Tony is right, the Canal du Midi is a very nice ride. If you want more mountains, you can ride around the Parc National des Pyrennes" also very scenic but no beaches and not much vineyards.
It is definitely possible to turn your MTB bike into a touring bike. It is not the best option but it is certainly cheaper than buying a touring bike. For example, you may have an aluminum frame, which in my opinion is not ideal for touring, but is certainly good enough for a 2-week trip. According to the general consensus, many people have traveled on bicycles that were really not suited for touring, yet had a blast and an overall wonderful traveling experience. Bicycle touring is all about fun, sport, and adventure. The machine is simple, so there is no point in making it complicated.
That being said, to make things more comfortable, this is what you might want to consider changing on your MTB bicycle (more or less in order of importance):Racks
: I assume you don't have racks on your MTB and this is something you will need. I definitely advise against touring with a backpack (very bad for your back). For the best balance, it is preferable to have one pair of panniers on the back rack and one on the front rack. But if you have a limited budget, you can just use a rear rack with 2 panniers and a dry bag on top of it. The most popular brand for racks is Tubus
. Bruce Gordon racks also have good reputation. Most racks need mounting eyelets, but you can find a few models that do not. If you don't have mounting eyelets on your fork, and since you have suspension, a good option is the Tubus SmartiHandlebar
: A big difference between a MTB and a touring bike is your position. MTBs are designed for a more sitting-up position, while the touring bike is in between the MTB and the road bike position. Sitting straight up on a loaded touring bike for several hours per day will be hard on your back and is bad for your spinal discs. So two weeks is not too bad, but if you have back problems you might want to change the handlebar to allow you to change positions and to allow you to rest a little more on your wrist than mostly on your bottom. You have different options: drop-down, bull-horn or butterfly handlebars; every biker has his own preference. I personally prefer the butterfly. A great but expensive handle bar for that matter is the Modolo Dumbo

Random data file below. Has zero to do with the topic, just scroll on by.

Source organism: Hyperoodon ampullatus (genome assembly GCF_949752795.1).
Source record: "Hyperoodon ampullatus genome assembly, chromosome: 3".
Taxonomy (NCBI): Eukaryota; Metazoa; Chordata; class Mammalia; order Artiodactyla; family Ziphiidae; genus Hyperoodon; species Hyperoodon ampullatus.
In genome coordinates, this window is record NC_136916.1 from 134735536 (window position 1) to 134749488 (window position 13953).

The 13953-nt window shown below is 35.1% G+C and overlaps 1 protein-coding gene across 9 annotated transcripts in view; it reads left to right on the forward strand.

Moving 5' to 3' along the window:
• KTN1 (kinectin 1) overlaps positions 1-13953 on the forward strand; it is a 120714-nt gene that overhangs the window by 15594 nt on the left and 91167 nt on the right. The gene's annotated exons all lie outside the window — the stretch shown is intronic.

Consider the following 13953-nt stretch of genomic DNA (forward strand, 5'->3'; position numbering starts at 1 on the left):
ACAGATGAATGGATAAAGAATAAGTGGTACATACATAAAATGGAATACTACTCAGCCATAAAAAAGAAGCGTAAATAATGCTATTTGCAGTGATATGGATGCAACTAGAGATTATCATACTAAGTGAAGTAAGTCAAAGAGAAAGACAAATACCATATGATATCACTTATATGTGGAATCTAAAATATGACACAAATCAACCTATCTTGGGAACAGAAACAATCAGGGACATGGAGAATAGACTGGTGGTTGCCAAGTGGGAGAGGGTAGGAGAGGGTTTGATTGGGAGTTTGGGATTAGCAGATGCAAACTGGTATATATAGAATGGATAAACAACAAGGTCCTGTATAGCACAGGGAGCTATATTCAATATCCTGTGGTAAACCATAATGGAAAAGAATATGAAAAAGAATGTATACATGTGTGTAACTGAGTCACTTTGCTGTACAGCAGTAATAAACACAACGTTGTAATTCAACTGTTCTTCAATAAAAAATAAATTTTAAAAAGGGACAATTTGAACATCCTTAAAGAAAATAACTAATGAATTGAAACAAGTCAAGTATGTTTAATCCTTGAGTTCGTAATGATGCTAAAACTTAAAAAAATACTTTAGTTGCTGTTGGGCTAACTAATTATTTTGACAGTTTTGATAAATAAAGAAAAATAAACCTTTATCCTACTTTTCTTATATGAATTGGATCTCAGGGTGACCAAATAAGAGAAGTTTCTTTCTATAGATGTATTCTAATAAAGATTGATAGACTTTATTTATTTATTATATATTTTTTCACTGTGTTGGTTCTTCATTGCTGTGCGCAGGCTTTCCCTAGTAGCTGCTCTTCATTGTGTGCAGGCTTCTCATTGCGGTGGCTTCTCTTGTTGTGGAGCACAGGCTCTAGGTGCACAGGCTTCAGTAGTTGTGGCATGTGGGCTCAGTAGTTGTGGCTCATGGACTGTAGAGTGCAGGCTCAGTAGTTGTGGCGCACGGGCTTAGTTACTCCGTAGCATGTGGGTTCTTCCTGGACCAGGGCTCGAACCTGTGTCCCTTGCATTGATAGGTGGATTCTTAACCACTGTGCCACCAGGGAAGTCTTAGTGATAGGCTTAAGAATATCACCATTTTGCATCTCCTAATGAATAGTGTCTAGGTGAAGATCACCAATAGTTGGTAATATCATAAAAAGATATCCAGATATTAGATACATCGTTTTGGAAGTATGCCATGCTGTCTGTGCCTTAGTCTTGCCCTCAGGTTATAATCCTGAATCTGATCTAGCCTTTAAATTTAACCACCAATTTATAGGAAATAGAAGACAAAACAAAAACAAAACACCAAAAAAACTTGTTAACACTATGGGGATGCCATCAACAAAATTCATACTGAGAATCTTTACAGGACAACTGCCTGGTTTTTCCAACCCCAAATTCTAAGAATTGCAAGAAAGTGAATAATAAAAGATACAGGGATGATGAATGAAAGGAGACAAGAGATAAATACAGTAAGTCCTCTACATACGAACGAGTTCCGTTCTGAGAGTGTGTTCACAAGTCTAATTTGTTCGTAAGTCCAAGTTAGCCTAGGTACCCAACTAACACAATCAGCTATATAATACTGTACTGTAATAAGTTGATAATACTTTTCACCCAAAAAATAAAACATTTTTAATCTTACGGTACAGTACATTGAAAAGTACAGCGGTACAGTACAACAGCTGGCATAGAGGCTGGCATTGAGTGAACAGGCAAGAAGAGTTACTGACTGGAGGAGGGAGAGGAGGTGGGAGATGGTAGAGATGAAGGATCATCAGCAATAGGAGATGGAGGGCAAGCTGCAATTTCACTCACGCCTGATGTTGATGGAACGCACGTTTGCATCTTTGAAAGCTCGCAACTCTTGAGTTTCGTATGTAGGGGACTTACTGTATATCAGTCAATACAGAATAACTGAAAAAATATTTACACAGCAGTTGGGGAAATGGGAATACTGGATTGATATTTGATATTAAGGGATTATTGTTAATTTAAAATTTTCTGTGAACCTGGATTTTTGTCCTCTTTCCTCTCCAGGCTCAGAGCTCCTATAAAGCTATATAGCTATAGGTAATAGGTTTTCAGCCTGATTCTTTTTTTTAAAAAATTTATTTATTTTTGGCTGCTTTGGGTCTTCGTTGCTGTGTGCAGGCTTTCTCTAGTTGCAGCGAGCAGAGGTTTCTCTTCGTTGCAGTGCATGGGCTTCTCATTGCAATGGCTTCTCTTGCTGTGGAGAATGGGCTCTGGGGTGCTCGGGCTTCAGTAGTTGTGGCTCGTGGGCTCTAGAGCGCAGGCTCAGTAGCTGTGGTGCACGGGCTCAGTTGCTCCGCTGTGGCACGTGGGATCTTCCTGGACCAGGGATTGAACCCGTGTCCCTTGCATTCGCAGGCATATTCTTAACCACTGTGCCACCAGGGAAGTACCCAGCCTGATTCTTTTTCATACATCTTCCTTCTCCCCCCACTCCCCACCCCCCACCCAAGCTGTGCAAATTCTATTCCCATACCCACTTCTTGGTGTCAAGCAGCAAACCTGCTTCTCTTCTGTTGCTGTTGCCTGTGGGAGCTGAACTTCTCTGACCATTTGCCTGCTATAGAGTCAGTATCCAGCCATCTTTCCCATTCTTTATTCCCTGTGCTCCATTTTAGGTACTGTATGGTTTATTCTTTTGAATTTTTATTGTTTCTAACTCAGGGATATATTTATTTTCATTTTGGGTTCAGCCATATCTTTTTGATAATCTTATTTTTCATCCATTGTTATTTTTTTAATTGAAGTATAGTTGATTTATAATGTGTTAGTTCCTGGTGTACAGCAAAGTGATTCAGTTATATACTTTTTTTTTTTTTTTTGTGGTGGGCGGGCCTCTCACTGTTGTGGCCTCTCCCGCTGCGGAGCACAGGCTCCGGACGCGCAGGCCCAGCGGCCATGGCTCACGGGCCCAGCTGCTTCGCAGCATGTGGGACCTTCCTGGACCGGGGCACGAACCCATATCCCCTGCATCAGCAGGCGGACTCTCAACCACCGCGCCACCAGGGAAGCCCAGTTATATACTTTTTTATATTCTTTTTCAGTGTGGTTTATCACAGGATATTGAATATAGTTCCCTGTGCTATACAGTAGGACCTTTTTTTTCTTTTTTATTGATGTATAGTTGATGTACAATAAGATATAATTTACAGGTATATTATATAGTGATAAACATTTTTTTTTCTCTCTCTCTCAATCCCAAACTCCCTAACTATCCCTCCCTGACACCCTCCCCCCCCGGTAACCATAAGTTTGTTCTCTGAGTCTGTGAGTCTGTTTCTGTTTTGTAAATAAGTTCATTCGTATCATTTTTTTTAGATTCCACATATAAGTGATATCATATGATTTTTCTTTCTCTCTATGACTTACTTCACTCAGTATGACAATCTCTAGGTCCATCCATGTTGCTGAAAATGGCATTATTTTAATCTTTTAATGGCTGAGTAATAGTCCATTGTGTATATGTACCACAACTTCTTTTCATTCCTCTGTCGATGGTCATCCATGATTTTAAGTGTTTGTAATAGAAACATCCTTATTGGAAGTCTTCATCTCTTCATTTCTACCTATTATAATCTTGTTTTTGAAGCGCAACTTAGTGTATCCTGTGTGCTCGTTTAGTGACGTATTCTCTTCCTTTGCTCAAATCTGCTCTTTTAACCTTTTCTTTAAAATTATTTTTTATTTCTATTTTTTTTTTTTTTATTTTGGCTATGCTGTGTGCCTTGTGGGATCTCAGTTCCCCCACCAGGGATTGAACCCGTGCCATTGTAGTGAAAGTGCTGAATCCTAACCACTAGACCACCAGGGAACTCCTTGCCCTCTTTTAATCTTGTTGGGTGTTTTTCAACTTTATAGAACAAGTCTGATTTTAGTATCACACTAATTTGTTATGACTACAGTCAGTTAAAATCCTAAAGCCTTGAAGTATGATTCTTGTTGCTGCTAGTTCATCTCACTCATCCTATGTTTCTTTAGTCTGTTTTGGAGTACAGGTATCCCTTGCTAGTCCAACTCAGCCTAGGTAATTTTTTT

, it is the only handlebar that give you so many possible configurations. A cheaper option is to simply add bar ends to your straight bar, but it doesn't give you as much comfort.Tires
: Your tires are probably way too slow for touring, especially if you're planning to ride on asphalt, so you probably should trade with some slicker tires. Schwalbe is by far the best brand for touring tires and here you can compare each model easily: Compare Schwalbe Tires Trailer
: This is another option if you don't want to have to deal with mounting racks. Some people really like them, but if you will be taking the airplane, it might not be the best option (it is already a pain to check in bicycles, so an extra trailer won't help).Mirrors
: This is a cheap but VERY useful item. Heinz Stucke once said, "Helmets should not be required, but mirrors should." They surely add a lot of safety and are very practical. Here is a related article: "Why do I need a mirror for bicycle touring?”Gearing
: The gearing you will need depends on your condition, the terrain (how steep it is going to be), and how much luggage you'll be carrying. I assume that for a 2-week trip you won't have much more than 60 lb. (and more like 30 to 40 lb.). This is the range most people choose: 48-36-24 or 46-34-22 with a 12-32 or 11-30 cassette.Saddle
: Again, every biker has his own preference, but the majority of bicycle travelers choose a Brooks Saddle
for the comfort and durability (you need to break them in, though, so the first few hundred miles won't be so comfortable.).Fender
: A fender will protect yourself (and the one following you) and and also prevent your gear from getting wet or covered with mud.Rims
: Again, for a 2-week trip, it might not be the most important issue, but if you plan on carrying luggage, you need a strong rim (SunRhyno) with preferably 36 spokes (the best spokes are the Sapim Strong with brass nipples).Lights
: It is easy to get caught at dark when bicycle touring, sometimes it takes longer than expected to get to wherever you're going or to find a spot to camp. It these cases a bicycle light is crucial. Here is the link to compare bicycle and camping lights
Hope it helps. Happy wind and be careful with the red wine!